Here's what you should know: When we want you to pass us something, say the salt, we'll point with our mouths. Example: We'll catch your eye then say, "Nani." Then we'll use our mouths to point at the desired object. This is achieved by a slight upward nod followed by an abrupt thrusting out of the lower lip, which is pointed in the object's general direction. There's no explanation for this. ("Nani" can be roughly translated as, oh I don't know, "Whats-your-face," “You”, or "Thingie." We're unfailingly polite.)
We claim to speak English and Kiswahili, which technically means that we should be able to communicate with the English-speaking world and Tanzania. What we really mean is that if you're not Kenyan you won't understand a damn word we say or why we say it. Example: "Sasa" in Kiswahili means "now." We use it as a greeting. Correct usage: "Sasa?" "Ah, fit." It confuses us that Tanzanians don't understand this. We also, just as randomly, might greet you by saying, "Otherwise" Common response: "Uh-uh." There is no explanation for this.
So, cultural differences can prove to present quite a social minefield. I suppose that the only solution is to keep a very open mind, especially if you receive a sudden and unexpected kiss on the lips!!
Tuesday, June 05, 2007
The mosquito-like ‘lake flies’ were weird and congregated in dark corners during the day. It was necessary to block your nose and close your mouth on each trip to the shady poolside loo as there were so many there was always a danger of inadvertently inhaling a few! They are also very common on lake Victoria, and at
The beige coloured silty lake was calm and beautiful and local fishermen trawling for catfish in small canoes hand crafted from reeds, made a pretty photograph. The lake has changed a little over time and one collection of island people were forced to move as their piece of land became a spit joined to the mainland. Apparently bandits kept coming to raid their livestock and make trouble, which is tragic when you see how precious few possessions these people have. Fortunately they found a new uninhabited island further into the lake, where they can now stay in relative peace, though the goats and cattle look a bit out of place on the rocky islands.
We saw crocs and hippos and the more gung ho visitors dropped themselves and their children into the water for water skiing, doughnuts and kayaking, taking their lives in their hands. (There was a reported crocodile related attack on a swimmer off one of the islands fairly recently). A gentle, diverting boat trip with the only non swimming child trussed up in a life jacket and a quick stop off to another island lodge (to compare notes on facilities etc), was more what we had in mind.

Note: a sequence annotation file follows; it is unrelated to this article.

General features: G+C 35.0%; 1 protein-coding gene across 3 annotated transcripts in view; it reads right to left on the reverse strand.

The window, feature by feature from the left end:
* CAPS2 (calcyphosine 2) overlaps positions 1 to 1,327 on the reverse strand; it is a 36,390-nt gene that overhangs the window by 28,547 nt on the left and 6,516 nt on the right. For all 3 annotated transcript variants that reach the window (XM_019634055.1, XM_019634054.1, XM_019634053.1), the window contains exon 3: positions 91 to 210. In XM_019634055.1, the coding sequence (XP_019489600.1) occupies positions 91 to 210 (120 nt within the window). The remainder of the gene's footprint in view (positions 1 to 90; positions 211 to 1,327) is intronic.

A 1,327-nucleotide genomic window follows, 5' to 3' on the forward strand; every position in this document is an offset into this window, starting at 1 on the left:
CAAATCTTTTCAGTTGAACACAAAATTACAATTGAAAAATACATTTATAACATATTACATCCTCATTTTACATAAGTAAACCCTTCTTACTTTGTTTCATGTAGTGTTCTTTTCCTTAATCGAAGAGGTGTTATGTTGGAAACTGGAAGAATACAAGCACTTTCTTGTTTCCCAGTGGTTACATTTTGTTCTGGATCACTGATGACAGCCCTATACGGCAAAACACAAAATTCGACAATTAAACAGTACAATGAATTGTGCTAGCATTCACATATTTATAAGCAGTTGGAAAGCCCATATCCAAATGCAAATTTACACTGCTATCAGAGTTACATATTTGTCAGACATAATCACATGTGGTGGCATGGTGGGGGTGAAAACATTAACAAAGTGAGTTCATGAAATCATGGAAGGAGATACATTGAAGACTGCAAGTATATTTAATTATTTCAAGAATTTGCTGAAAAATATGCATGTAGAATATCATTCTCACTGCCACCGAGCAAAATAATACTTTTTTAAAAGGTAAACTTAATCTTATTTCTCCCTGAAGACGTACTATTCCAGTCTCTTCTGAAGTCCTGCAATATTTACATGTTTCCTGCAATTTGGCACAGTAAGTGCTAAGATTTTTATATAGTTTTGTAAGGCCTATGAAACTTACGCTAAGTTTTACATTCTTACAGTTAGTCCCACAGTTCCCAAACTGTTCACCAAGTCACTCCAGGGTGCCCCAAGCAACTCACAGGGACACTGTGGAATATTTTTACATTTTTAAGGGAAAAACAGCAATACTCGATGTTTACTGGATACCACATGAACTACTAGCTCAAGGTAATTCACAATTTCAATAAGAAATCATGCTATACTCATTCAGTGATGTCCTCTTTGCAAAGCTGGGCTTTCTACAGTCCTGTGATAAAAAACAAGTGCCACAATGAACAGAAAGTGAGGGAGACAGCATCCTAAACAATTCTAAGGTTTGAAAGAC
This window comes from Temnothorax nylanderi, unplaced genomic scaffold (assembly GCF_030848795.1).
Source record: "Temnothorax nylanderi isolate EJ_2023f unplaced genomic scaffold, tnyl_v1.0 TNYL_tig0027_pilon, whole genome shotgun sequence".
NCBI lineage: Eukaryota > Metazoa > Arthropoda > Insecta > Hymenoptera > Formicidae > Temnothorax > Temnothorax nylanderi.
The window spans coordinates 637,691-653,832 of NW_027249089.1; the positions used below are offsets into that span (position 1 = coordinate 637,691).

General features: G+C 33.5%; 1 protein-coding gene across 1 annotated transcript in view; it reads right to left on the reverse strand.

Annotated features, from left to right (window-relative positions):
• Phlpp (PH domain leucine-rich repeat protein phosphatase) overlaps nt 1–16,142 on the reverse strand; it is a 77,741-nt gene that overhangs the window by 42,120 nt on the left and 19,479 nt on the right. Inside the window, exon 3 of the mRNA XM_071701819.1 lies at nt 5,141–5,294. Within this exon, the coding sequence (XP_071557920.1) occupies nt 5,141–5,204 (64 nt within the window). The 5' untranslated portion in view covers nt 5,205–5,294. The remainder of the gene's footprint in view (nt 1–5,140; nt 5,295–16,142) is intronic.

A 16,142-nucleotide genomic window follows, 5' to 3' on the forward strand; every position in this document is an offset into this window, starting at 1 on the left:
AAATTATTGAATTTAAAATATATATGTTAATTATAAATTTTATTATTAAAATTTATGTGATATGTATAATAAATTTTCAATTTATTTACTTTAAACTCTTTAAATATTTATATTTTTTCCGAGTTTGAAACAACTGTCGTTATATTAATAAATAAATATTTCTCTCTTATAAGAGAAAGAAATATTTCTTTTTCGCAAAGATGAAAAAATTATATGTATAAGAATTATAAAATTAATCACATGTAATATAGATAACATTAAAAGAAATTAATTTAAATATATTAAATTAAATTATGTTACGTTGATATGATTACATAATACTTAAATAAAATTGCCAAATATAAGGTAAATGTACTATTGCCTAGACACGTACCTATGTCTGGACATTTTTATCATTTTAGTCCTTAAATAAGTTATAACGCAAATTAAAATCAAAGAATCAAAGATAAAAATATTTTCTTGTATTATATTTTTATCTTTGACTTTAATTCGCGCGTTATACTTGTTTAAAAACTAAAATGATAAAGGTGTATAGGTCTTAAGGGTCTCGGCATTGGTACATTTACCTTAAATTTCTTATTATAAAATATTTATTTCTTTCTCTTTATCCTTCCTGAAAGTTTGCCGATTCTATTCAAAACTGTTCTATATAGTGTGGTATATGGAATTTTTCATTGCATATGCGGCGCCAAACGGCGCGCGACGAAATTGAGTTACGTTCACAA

After throwing dead fish into the air for wily fish eagles that skilfully caught them in mid air, we noticed that our blue sky was quickly turning into a forbidding dark one. Storm clouds were gathering and the wind was picking up. Soon enough white horses were forming on the lake, we were beginning to get wet and the children started to say ‘I’m scared’. Our outboard motor operator decided to head for our planned island stop off, in order to shelter from the threatening rain. Within the space of an hour of setting foot onto dry land; one child had been bitten by a rock hyrax (twice); two had been attacked by armies of biting safari ants; another had picked up a decorated shot glass in the tiny gift shop and proceeded to smash it on the concrete floor and the storm began to kick off with spectacular thunder and lightening. Everyone was cold as we’d set out in the sunshine with scant supplies of spare clothes. We seriously contemplated having to stay put for the night as we peering though the gloaming, feeling island fever setting in. However, miraculously the rain blew away and we sped back to our own island exhilarated by our narrow escape.
The journey home with five children involved fording through rocky, flooded rivers, multiple wee stops (with ubiquitous audience) and a dubious picnic kindly supplied by our tented camp.
Richard Branson has been in town a bit lately. He’s launching Virgin airlines in
The drinks was interesting I gather, although the hotel venue kept experiencing power cuts throughout the evening, which perhaps was an inauspicious start for the billionaire entrepreneur who was venturing into uncharted territory in Kenya.
The latest excitement was that he was back again on June 1st, booking out all seats on the first Virgin flight into
Well, being celebrity obsessed and devourer of Hello, OK and the E! Entertainment channel, I hoped we might be in line for an invite. After waiting, none was forthcoming. Mr W got a three line whip to procure a ‘golden ticket’ (ie phone up Virgin and beg), because the thought of Brangelina partying down the road, with Karen cronies and within reach, was more than I could bear! Anyway, all failed. Apparently numbers for the party were being very strictly monitored. Only the most favoured were able to bag invitations for their wives (plus Mr W didn’t have one anyway - though he did say that he fouled up when introducing himself to MR B at the previous drinks party by introducing himself as Mr B’s new landlord. Apparently his jokey repartee fell flat amidst the power outages and bevy of attractive girls).
Gutted, I listened to the not so distant sounds of party music blaring last night. Today I rushed to get a text update from a friend whose husband was luckily invited (but she wasn’t, so she also spent her Sunday night stewing). It read; ‘Not a celeb in sight! He (ie her husband) was home by 11pm). Phew, that was a close call! But also lesson learned in how rumours fly in these small expat communities! Perhaps it’s better to focus on a real social life, rather than an imagined one - involving celebrities…
p.s. I stand corrected - apparently Ewan McGregor was at the party - although that may be just another Karen rumour...